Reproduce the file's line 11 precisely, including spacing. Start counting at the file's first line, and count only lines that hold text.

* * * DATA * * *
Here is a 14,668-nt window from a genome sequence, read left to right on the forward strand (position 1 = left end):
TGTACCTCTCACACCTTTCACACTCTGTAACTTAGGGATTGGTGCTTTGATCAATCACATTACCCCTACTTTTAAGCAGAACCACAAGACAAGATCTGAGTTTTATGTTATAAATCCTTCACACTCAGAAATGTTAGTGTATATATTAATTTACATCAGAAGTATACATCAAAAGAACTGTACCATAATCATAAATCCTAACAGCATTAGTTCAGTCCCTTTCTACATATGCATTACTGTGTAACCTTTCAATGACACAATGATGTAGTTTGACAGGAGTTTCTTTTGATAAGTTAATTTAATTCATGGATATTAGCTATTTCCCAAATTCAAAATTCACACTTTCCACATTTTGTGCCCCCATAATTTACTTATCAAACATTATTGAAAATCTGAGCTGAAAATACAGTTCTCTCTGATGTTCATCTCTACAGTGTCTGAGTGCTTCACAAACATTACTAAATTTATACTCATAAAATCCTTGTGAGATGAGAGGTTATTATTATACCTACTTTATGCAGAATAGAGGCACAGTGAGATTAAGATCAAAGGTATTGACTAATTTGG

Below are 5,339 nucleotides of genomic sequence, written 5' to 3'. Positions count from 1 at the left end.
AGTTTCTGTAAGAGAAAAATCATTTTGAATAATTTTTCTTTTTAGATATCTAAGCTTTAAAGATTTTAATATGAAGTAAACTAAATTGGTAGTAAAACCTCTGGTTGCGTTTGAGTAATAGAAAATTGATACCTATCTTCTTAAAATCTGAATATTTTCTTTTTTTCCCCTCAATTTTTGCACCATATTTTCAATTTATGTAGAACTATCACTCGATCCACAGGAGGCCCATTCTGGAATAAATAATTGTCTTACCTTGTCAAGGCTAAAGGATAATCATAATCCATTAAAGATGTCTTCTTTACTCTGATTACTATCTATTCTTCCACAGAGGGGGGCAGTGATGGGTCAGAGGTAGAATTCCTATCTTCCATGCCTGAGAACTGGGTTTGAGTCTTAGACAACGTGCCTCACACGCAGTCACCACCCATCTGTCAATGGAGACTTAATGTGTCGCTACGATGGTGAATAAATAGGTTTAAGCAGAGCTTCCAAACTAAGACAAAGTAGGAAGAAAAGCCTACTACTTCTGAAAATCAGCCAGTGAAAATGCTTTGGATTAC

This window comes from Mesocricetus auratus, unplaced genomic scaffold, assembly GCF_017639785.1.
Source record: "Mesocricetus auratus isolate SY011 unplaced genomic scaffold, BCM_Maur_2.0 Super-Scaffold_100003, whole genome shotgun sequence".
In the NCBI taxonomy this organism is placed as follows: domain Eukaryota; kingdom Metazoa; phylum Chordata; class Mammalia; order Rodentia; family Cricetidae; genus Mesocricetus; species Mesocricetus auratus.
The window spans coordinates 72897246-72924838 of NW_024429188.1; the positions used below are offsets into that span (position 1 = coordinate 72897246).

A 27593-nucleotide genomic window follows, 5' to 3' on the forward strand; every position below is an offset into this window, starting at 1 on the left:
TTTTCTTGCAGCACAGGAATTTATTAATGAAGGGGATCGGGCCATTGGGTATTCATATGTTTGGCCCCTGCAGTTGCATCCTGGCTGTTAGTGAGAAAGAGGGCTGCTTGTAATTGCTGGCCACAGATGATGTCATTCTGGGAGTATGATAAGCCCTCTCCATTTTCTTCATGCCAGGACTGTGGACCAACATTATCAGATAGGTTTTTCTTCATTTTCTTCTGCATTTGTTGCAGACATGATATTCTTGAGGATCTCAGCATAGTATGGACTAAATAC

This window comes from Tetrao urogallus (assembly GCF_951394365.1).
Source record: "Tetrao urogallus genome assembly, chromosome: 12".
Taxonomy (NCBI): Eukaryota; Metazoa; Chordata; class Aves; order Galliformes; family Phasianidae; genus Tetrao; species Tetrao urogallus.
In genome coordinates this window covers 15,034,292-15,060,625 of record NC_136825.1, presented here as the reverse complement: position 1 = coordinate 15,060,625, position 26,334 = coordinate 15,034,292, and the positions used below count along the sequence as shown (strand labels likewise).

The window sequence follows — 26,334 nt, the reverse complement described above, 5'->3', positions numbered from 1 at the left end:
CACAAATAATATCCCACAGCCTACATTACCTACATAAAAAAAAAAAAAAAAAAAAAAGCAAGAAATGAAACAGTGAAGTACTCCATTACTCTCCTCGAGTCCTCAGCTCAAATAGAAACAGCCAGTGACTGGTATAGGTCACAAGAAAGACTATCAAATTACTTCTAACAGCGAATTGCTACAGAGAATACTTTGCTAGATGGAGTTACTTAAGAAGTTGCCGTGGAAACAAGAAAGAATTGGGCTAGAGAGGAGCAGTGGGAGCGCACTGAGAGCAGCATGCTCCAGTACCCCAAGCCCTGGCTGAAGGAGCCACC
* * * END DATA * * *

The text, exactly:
This window comes from Tetrao urogallus (assembly GCF_951394365.1).